Results

SOCE is Pathologically Enhanced in Neuro-2a Cells Expressing Mutant Huntingtin Exon 1

It has been shown that the interaction between mutant huntingtin and IP3 receptor (IP3R) leads to an increased affinity of the latter to IP3, which affects intracellular calcium deposition (Tang et al., 2003). We have previously found that SOCE in SK-N-SH human neuroblastoma cells is enhanced due to the expression of full-length mutant huntingtin (Glushankova et al., 2010; Wu et al., 2011), whereas, according to Tang et al. (2003), the expression of exon 1 of mutated huntingtin (Htt138Q-1exon) alone is sufficient for enhancing the affinity of IP3R to IP3. Hence, the question arose as to whether the observed abnormalities of SOCE are associated specifically with the expression of mutant huntingtin exon 1 (Htt138Q-1exon).

To find the answer, we used Neuro-2a cells infected with Lenti-Htt138Q-1exon. Cells infected with Lenti-Htt15Q-1exon (normal huntingtin exon 1) and intact (noninfected) Neuro-2a cells served as controls.

To provide the evidence that Neuro-2a cells are adequate for HD modeling we measured a toxic effect of the mutant huntingtin using a propidium iodide approach. The results indicated that levels of dead cells in control Neuro-2a, Neuro-2a Htt15Q-1exon and Neuro-2a Htt138Q-1exon (48 h after lentiviral infection) were 32 ± 2%, 29 ± 3% and 45 ± 5% respectively.

To activate SOC channels, the cells were treated with 1 μM Thapsigargin (Tg), which causes passive depletion of intracellular calcium stores. Therefore, we considered that it was the currents through the SOC channels that were recorded during the experiment. Whole cell recordings showed that the amplitudes of these currents after complete SOC channel activation in Neuro-2a Htt138Q-1exon, Neuro-2a Htt15Q-1exon, and in control Neuro-2a cells were 2.78 ± 0.46 pA/pF, 1.01 ± 0.21 pA/pF, and 1.17 ± 0.22 pA/pF, respectively, at –80 mV (Figures 1A,B).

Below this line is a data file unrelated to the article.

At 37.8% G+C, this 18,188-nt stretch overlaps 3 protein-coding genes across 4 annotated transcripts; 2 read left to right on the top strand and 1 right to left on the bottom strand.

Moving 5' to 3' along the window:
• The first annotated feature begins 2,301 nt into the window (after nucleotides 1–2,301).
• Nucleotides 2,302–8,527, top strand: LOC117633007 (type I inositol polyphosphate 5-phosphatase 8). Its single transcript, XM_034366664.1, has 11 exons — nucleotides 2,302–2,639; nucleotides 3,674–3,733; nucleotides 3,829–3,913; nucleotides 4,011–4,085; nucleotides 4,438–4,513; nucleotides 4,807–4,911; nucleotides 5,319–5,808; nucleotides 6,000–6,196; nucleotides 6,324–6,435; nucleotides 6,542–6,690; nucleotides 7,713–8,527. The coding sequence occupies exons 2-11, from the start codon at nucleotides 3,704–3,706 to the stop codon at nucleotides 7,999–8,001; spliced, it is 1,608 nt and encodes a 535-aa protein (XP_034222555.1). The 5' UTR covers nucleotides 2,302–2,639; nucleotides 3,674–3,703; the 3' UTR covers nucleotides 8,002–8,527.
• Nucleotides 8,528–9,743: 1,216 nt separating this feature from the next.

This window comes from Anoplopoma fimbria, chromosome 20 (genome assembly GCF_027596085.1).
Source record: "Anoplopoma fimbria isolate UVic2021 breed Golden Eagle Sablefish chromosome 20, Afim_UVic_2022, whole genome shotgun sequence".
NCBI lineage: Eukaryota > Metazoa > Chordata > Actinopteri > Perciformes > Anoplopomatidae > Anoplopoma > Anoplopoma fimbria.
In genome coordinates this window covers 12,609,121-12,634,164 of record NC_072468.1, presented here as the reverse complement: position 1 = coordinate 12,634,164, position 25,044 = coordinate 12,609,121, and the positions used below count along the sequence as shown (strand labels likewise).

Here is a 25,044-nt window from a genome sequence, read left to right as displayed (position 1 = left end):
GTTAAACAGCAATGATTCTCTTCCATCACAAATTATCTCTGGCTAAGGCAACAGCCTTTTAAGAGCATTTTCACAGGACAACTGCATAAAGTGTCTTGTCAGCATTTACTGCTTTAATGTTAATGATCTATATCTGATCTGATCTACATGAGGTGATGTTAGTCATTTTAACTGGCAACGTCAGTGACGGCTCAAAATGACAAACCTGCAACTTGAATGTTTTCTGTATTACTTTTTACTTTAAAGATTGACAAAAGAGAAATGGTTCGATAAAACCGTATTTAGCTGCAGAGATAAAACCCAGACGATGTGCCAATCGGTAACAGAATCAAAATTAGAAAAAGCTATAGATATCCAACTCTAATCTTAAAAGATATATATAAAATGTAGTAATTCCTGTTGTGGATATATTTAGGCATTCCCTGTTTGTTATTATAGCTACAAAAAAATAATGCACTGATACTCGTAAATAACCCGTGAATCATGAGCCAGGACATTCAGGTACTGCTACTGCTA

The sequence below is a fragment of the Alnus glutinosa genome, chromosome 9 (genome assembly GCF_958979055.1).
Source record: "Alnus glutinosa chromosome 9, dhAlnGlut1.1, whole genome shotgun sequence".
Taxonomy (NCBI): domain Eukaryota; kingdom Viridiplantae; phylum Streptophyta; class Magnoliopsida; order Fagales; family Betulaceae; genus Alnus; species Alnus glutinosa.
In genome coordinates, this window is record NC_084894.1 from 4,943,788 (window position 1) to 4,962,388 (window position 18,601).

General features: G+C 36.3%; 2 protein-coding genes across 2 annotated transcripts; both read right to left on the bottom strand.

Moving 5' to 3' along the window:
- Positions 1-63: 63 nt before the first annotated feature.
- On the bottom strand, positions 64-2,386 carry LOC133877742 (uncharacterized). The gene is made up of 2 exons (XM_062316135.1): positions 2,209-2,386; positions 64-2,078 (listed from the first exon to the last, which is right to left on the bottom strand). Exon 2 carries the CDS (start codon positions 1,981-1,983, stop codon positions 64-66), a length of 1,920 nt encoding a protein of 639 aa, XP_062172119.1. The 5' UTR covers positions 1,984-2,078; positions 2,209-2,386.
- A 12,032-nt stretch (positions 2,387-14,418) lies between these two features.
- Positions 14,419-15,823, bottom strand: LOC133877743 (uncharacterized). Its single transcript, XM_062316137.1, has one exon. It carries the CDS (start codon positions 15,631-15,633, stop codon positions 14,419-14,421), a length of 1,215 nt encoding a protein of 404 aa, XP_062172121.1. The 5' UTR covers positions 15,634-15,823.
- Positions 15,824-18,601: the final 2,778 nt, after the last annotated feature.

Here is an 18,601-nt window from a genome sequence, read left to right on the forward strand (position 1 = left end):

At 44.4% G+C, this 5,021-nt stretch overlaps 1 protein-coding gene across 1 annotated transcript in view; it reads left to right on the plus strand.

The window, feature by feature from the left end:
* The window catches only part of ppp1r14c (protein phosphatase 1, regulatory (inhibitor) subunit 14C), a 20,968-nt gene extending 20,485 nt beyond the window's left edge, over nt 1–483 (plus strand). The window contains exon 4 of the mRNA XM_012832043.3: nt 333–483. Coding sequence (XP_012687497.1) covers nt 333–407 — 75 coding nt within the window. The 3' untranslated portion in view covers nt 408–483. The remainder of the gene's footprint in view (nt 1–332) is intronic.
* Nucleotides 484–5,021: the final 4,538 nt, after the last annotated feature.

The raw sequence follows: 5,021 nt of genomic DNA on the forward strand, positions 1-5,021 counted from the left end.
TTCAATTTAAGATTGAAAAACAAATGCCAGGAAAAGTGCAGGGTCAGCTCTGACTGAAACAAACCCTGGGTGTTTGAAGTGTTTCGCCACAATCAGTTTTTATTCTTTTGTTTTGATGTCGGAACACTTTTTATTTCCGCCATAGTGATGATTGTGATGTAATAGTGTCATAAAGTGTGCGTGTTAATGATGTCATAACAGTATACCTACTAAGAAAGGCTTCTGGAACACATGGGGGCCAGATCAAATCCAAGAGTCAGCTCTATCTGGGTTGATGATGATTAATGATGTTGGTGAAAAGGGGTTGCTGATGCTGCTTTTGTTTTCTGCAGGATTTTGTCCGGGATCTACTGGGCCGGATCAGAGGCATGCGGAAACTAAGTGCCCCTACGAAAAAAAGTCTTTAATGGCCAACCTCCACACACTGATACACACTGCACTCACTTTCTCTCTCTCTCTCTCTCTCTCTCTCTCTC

FIGURE 1
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Figure 1. Effect of the lentiviral expression of Htt138Q-1exon on the level of store-operated calcium currents in Neuro-2a cells. (A) Amplitudes of store-operated currents as a function of time after 1 μM thapsigargin application to Neuro-2a cells expressing Htt138Q-1exon (black squares) or Htt15Q-1exon (gray circles) and to control Neuro-2a cells (light gray triangles). The amplitude of the currents for all groups of cells was measured at a potential of –80 mV. Data from representative experiments are shown. (B) Average I/V curves for currents evoked by passive Ca2+ calcium store depletion with 1 μM thapsigargin in Neuro-2a cells expressing Htt138Q-1exon (black line) or Htt15Q-1exon (gray line) and in control Neuro-2a cells (light gray line). Measurements were made when the currents reached a maximum.

Thus, using the Neuro-2a cells we have found that the expression of the Htt138Q-1exon leads to an abnormal increase in SOCE, as does the expression of the full-length mutant huntingtin in SK-N-SH cells (Glushankova et al., 2010; Wu et al., 2011). Furthermore in our experiments the increase in SOCE in Neuro-2a Htt138Q-1exon well correlates with enhanced level of cell death.